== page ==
The Hardest Part of Speaking in Public

The most difficult step is the first. Years ago, I gave my debut author talk to a group of 20 in a small room. It felt more like I was speaking to an auditorium bursting at the seams. My stomach boiled, my knees shook and I sweated and squirmed, but I got through it. My family said I was great. Others smiled at me, nodding kindly as though I were a child who’d run the fifth-grade race as fast as I could, but still came in last. At least I would have earned a participation certificate.

The best part? I’d done it. The hard part was over. I’d leaped from the cliff and lived to tell the tale. The next time was easier and the time after that easier still. Public speaking still isn’t my favorite pastime, but I do it because it’s important. Now, I even choose to offer workshops because I enjoy helping other writers make their stories shine.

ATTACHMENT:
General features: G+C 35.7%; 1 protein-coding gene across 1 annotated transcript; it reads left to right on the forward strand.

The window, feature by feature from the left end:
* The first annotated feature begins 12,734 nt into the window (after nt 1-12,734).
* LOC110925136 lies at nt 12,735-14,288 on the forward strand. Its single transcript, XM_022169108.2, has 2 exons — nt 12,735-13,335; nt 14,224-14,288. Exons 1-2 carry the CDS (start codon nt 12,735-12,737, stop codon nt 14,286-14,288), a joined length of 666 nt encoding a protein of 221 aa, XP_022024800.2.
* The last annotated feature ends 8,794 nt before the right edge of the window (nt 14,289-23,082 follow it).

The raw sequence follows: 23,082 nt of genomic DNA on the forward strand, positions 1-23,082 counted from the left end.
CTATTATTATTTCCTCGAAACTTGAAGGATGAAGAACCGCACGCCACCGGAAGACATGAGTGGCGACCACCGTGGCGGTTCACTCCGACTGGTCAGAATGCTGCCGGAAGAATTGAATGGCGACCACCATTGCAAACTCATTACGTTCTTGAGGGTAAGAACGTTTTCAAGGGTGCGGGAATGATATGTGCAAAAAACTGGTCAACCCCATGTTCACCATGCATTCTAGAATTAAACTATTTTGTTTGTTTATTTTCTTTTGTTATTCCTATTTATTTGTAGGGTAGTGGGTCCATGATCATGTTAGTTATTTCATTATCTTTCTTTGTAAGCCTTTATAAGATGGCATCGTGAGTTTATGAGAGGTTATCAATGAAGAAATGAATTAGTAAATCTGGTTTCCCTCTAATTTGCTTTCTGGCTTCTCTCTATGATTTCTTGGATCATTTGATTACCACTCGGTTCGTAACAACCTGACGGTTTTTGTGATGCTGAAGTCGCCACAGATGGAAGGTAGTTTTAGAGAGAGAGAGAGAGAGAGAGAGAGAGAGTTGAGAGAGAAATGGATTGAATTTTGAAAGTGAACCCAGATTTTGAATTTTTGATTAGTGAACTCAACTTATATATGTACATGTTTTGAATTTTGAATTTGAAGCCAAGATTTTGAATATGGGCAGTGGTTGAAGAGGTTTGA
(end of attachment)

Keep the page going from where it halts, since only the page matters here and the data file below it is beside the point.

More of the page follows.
(Here’s more with Prepare for Public Speaking Like a Pro)

But if you are like I was, I’d like to offer some facts and tips that helped slow my pulse and calm my nerves when speaking in front of people. I hope it can help you as well.

Five facts to calm the nerves

1. Your audience wants you to succeed. They have come to hear what you have to say. Your listeners are on your side.

2. Most of your nervousness is not visible to your audience. Even if your body's shaking and your hands are sweating, you probably look cool, calm and collected.

3. You don't have to be perfect, just be yourself. Authenticity is important and laughing at your mistakes can relax an entire room.

4. You are not alone. Remember the number one fear in Western society? Some feel a twinge of nervousness, others are terrified.